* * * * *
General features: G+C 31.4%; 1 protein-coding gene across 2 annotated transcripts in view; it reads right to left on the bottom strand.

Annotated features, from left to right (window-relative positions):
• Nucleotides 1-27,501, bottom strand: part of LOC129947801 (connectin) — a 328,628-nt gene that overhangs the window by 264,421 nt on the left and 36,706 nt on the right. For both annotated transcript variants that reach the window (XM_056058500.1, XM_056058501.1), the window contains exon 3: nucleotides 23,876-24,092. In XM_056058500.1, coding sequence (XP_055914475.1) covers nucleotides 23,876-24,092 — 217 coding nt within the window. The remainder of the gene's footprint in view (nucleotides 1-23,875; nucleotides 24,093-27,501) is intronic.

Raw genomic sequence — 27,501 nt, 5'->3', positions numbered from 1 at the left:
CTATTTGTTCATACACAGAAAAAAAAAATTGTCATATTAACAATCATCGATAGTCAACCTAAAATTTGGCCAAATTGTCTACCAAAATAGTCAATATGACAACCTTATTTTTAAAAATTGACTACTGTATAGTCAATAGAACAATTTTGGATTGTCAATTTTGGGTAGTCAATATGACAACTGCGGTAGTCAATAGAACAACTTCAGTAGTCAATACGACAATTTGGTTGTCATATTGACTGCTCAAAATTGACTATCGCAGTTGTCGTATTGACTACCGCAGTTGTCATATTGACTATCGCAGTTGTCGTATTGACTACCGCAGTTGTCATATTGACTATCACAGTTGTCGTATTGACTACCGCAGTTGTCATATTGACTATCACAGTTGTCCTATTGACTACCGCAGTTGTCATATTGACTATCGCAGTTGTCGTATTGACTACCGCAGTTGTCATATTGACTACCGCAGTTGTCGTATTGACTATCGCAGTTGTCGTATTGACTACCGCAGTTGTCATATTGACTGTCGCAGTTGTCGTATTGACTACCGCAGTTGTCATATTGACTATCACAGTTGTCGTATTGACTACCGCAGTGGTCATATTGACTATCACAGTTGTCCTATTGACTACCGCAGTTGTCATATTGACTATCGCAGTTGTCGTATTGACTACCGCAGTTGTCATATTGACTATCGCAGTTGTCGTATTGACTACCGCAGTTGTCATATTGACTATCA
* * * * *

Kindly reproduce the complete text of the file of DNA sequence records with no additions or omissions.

General features: G+C 31.4%; 1 protein-coding gene across 2 annotated transcripts in view; it reads right to left on the bottom strand.

Annotated features, from left to right (window-relative positions):
• Nucleotides 1-27,501, bottom strand: part of LOC129947801 (connectin) — a 328,628-nt gene that overhangs the window by 264,421 nt on the left and 36,706 nt on the right. For both annotated transcript variants that reach the window (XM_056058500.1, XM_056058501.1), the window contains exon 3: nucleotides 23,876-24,092. In XM_056058500.1, coding sequence (XP_055914475.1) covers nucleotides 23,876-24,092 — 217 coding nt within the window. The remainder of the gene's footprint in view (nucleotides 1-23,875; nucleotides 24,093-27,501) is intronic.

Raw genomic sequence — 27,501 nt, 5'->3', positions numbered from 1 at the left:
CTATTTGTTCATACACAGAAAAAAAAAATTGTCATATTAACAATCATCGATAGTCAACCTAAAATTTGGCCAAATTGTCTACCAAAATAGTCAATATGACAACCTTATTTTTAAAAATTGACTACTGTATAGTCAATAGAACAATTTTGGATTGTCAATTTTGGGTAGTCAATATGACAACTGCGGTAGTCAATAGAACAACTTCAGTAGTCAATACGACAATTTGGTTGTCATATTGACTGCTCAAAATTGACTATCGCAGTTGTCGTATTGACTACCGCAGTTGTCATATTGACTATCGCAGTTGTCGTATTGACTACCGCAGTTGTCATATTGACTATCACAGTTGTCGTATTGACTACCGCAGTTGTCATATTGACTATCACAGTTGTCCTATTGACTACCGCAGTTGTCATATTGACTATCGCAGTTGTCGTATTGACTACCGCAGTTGTCATATTGACTACCGCAGTTGTCGTATTGACTATCGCAGTTGTCGTATTGACTACCGCAGTTGTCATATTGACTGTCGCAGTTGTCGTATTGACTACCGCAGTTGTCATATTGACTATCACAGTTGTCGTATTGACTACCGCAGTGGTCATATTGACTATCACAGTTGTCCTATTGACTACCGCAGTTGTCATATTGACTATCGCAGTTGTCGTATTGACTACCGCAGTTGTCATATTGACTATCGCAGTTGTCGTATTGACTACCGCAGTTGTCATATTGACTATCA